deletion on chromosome 7. And such people are sometimes described as
elfin, musical, and socially uninhibited.
There is a certain satisfaction, but also some distress in learning
that the symptoms fit a known pattern. At a follow-up meeting, the
mother cried when we told her that the constellation of her daughter’s
characteristics matched Williams Syndrome, one of the rare
According to the National Organization for Rare Disorders,
People with rare diseases have tremendous unmet needs, including
misdiagnosis, a long time to finally receive a correct diagnosis,
and when they do, 95% have no treatment with ZERO CURES
Research will help us to find the answers. And we have a lot of work
yet to do.
Dr. Wayne Rosenfield worked for many years in Connecticut to develop
and implement inpatient treatment programs for persons with chronic and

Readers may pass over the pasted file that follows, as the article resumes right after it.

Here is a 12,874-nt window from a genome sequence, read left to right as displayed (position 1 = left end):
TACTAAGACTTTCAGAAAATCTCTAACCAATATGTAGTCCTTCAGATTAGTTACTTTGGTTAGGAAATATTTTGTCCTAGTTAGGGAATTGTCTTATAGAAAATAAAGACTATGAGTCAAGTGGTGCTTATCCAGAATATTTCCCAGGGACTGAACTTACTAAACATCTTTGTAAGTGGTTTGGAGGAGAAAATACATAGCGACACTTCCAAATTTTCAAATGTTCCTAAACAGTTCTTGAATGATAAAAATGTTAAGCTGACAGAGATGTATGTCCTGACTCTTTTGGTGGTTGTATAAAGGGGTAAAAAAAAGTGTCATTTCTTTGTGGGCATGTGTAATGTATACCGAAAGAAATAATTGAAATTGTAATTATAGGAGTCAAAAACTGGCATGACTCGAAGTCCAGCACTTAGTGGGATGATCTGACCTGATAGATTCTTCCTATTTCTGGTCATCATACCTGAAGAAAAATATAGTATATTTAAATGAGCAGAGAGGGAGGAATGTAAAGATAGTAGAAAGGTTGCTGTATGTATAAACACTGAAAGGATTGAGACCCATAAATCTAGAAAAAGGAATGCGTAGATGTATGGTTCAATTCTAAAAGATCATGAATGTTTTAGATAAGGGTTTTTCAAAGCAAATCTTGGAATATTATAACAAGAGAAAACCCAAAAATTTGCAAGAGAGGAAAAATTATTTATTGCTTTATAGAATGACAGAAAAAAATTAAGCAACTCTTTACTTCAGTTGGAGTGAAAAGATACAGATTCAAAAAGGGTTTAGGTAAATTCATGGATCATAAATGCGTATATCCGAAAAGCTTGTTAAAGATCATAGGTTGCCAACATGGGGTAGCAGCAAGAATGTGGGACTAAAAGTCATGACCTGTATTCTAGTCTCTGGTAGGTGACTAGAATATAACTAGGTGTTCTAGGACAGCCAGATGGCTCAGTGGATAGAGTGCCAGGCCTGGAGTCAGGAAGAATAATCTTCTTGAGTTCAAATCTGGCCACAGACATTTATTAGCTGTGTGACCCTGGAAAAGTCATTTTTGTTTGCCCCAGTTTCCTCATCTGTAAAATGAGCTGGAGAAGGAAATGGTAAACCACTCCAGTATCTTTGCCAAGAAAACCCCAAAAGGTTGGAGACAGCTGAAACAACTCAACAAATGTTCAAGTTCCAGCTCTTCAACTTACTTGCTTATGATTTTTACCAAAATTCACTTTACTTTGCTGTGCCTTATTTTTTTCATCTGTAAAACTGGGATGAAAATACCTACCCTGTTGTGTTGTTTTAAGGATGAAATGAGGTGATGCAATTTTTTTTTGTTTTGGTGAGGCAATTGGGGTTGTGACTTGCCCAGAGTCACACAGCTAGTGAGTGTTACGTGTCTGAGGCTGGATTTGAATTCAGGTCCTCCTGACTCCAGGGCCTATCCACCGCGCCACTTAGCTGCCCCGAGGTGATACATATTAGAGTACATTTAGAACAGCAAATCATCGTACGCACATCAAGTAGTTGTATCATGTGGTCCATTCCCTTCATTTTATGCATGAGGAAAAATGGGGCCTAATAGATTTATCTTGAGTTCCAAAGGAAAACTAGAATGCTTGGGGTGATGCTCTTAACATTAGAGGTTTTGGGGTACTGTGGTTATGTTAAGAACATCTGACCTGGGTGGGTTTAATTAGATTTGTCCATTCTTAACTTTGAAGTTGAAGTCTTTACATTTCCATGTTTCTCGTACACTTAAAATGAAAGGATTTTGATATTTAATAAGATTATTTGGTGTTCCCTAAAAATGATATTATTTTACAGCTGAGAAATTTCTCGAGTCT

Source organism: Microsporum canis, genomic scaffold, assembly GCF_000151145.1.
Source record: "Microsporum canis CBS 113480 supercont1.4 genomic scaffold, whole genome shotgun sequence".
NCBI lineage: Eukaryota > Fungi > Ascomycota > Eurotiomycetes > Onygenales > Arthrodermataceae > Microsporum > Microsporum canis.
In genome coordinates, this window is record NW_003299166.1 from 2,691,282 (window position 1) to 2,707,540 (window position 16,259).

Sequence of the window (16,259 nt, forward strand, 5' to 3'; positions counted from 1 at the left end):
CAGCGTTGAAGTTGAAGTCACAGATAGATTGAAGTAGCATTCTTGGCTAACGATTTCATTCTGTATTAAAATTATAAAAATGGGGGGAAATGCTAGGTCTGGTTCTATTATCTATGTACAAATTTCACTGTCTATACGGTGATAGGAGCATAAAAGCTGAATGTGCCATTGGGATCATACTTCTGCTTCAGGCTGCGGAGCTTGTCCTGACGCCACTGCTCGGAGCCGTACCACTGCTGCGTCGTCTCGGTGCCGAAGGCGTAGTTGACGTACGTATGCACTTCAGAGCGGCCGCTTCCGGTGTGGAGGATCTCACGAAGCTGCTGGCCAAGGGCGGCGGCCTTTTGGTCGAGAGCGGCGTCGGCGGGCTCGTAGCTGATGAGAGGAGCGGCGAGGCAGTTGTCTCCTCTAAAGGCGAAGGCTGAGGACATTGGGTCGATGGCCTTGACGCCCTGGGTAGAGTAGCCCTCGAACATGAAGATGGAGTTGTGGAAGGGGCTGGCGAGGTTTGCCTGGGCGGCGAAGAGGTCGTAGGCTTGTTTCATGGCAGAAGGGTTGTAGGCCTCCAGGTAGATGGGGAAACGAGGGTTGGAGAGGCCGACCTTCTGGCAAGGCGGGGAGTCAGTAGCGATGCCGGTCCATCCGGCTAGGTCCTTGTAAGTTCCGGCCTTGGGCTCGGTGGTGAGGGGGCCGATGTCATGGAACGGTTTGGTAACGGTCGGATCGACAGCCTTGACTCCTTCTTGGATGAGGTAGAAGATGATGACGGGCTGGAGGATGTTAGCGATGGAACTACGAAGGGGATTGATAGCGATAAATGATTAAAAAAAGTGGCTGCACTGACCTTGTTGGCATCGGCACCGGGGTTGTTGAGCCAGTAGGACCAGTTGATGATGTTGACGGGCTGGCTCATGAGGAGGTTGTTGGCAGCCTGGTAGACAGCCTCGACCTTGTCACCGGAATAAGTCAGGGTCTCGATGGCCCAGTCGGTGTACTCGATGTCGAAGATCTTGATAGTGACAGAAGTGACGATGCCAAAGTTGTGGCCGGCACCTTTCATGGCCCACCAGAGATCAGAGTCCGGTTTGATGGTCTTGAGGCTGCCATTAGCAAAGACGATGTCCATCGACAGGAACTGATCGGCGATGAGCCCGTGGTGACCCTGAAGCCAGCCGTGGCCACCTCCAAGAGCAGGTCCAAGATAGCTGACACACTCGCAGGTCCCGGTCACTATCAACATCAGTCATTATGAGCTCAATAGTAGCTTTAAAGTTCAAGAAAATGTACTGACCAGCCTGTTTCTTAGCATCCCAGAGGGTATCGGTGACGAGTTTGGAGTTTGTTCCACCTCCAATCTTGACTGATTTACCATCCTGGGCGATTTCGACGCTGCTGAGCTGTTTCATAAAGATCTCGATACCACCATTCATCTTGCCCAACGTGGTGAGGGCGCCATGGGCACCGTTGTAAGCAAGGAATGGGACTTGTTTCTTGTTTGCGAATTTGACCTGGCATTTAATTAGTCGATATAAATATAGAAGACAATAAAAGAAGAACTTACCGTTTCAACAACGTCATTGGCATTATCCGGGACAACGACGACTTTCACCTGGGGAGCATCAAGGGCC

debilitating mental disorders. His interest in addressing the most
intense problems led him to disaster mental health deployments with the
Red Cross following the 2001 terrorist attacks, and then to crisis work
in hospital emergency departments. He was again with the Red Cross in
Newtown the day after the shootings at Sandy Hook Elementary School.
Engaged with Connecticut’s response to Sandy Hook he was part of a
statewide initiative to treat trauma in children. Having relocated to
Florida, he is part of a research team examining a novel treatment for
combat PTSD, and he
performs psychological assessments for a group practice. He is a
frequent speaker in the US and internationally on the subject of rare
diseases. He is an adjunct instructor at
Argosy University Sarasota
, who teaches
College of Education
. His highly rated book, Great Necessities, is available on Amazon.com.